For roughly 80 years, rapid industrial production growth defined the U.S. economy. Starting in the early 2000s, however, the U.S. industrial production machine began a two-decade stagnation. But things are changing. Deglobalization and re-shoring are gaining momentum, and developed economies want to strengthen their supply chains. To mitigate economic and geopolitical risks, the U.S. plans to invest heavily in reconstructing and modernizing the country’s mechanisms for industrial production. We expect this renaissance to lead to greater infrastructure, more automation, and related investment opportunities.

Companies in the infrastructure space have generally reported strong earnings amid difficult operating conditions in recent years, primarily due to structurally high demand for construction across several key segments. Many of these companies have yet to recognize benefits from the hundreds of billions in federal and private funding that is barreling toward the space from the potentially powerful overlapping effects between the Infrastructure Investment and Jobs Act (IIJA), the Inflation Reduction Act (IRA), and the Creating Helpful Incentives to Produce Semiconductors (CHIPS) Act.

It's also important to note that infrastructure investment is an area of bipartisan support in the U.S. The 2024 election cycle creates uncertainty, but both parties have shown a willingness to spend on infrastructure, and the IIJA passed with relatively strong cross-party support in 2021.1 Although the IRA passed along party lines through the reconciliation process in 2022 and has been a target of Republicans, full repeal would likely be very difficult even in the event of a Republican sweep of the White House, Senate, and House. This is because IRA initiatives have benefitted Republican-led states significantly, resulting in job growth and private investment.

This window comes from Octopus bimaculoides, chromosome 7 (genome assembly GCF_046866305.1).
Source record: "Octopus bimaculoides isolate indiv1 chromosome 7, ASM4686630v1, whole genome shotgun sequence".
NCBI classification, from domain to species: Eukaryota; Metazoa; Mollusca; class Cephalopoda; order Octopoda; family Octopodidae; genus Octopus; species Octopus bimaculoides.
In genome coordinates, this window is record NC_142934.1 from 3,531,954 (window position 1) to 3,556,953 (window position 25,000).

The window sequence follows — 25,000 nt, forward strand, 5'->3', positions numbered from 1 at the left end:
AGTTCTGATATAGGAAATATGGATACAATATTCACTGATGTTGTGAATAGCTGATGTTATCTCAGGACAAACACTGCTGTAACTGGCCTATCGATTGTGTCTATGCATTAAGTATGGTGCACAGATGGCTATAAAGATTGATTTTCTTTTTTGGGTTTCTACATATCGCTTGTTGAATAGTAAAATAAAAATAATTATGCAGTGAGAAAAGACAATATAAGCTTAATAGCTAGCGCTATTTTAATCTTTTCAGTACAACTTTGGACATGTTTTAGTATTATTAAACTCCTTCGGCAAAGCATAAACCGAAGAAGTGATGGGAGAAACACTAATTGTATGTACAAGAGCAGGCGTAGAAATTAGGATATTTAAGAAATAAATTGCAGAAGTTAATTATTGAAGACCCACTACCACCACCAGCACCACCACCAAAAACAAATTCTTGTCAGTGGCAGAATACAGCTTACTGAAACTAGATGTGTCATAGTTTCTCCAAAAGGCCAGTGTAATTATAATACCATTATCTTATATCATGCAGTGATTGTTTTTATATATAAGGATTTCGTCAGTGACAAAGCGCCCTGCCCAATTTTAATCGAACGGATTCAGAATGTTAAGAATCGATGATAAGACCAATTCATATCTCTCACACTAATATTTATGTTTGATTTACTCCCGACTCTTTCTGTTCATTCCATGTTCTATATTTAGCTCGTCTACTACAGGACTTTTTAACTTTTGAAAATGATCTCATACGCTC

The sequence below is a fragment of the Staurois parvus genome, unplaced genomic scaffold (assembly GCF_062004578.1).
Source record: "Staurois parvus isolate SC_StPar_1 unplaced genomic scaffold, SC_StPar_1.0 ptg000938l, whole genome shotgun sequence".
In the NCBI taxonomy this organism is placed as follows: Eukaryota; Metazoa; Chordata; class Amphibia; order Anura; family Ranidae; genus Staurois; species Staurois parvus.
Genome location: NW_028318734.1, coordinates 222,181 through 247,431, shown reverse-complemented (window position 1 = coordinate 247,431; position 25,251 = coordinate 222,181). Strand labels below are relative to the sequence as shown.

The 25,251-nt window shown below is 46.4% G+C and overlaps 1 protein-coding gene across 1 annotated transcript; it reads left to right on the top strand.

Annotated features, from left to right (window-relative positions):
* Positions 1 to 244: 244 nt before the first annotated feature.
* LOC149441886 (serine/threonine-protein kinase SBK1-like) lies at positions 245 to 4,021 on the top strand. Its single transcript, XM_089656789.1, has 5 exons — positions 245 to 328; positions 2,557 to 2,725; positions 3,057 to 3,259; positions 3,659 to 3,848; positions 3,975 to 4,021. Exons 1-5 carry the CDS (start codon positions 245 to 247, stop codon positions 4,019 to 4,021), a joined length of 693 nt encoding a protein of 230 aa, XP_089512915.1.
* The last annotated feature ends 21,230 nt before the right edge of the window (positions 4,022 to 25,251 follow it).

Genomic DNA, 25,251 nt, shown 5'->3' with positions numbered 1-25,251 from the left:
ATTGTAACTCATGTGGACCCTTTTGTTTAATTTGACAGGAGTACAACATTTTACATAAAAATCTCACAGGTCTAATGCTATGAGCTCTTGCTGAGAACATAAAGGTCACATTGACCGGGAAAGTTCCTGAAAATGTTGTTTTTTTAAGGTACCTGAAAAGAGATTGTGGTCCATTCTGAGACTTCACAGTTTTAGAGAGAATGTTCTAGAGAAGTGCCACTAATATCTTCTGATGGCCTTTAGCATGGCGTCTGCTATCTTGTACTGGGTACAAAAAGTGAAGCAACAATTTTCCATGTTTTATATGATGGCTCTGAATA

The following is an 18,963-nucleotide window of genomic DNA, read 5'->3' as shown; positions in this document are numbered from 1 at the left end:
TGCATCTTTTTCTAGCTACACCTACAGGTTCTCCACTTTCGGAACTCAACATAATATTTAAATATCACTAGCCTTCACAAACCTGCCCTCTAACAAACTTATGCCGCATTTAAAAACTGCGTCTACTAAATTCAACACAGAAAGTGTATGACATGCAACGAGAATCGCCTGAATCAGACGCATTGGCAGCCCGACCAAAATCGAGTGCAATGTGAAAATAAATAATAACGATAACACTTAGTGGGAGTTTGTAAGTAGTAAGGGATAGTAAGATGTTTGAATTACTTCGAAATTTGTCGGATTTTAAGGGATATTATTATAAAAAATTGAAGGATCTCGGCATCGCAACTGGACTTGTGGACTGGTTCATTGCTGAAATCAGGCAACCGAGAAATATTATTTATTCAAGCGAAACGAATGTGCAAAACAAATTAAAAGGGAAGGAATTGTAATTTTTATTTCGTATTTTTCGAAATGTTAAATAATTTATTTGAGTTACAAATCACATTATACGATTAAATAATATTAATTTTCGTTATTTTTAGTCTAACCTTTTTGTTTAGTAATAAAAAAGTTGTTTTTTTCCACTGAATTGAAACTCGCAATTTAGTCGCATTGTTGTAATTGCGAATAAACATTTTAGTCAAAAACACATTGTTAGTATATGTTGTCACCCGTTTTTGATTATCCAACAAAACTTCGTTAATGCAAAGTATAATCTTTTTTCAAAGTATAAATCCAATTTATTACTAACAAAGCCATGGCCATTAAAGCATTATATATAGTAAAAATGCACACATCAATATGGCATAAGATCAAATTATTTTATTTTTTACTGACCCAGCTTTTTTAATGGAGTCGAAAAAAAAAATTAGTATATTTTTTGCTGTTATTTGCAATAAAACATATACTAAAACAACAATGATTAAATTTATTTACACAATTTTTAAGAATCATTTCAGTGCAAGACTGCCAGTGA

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IIJA Rollout Continues, With Most Benefits Still to Come

In November 2023, the Biden Administration provided an update on the IIJA to mark the two-year anniversary of the bill’s passage. The Administration reported that $400 billion for more than 40,000 projects at the state level has been announced.2 This tally does not represent “shovel-ready” projects, as many projects remain in their planning stages with several more steps needed before construction can begin. Announced projects are likely an indication of where federally funded construction could occur. We expect the total thus far to represent only a subset of what is to come from the IIJA.

Still, many projects are moving forward already thanks to the law. Thus far, the IIJA helped launch 7,800 bridge repair projects, jumpstart renovation on 135,800 miles of roads, and fund 190 airport modernization efforts.3

On recent earnings calls, infrastructure development management teams highlighted the benefits coming from the IIJA. During engineering services company Jacobs Solutions’ fiscal Q4 2023 earnings call, management said that its IIJA-related transportation project pipeline grew 20% year-over-year.4 Also in the engineering space, Tetra Tech noted on its fiscal Q4 2023 earnings call that a large portion of added government project backlogs during the quarter were IIJA-related.5 Management also said that it expects additional revenues attributable to the IIJA to peak in late 2025 or early 2026.6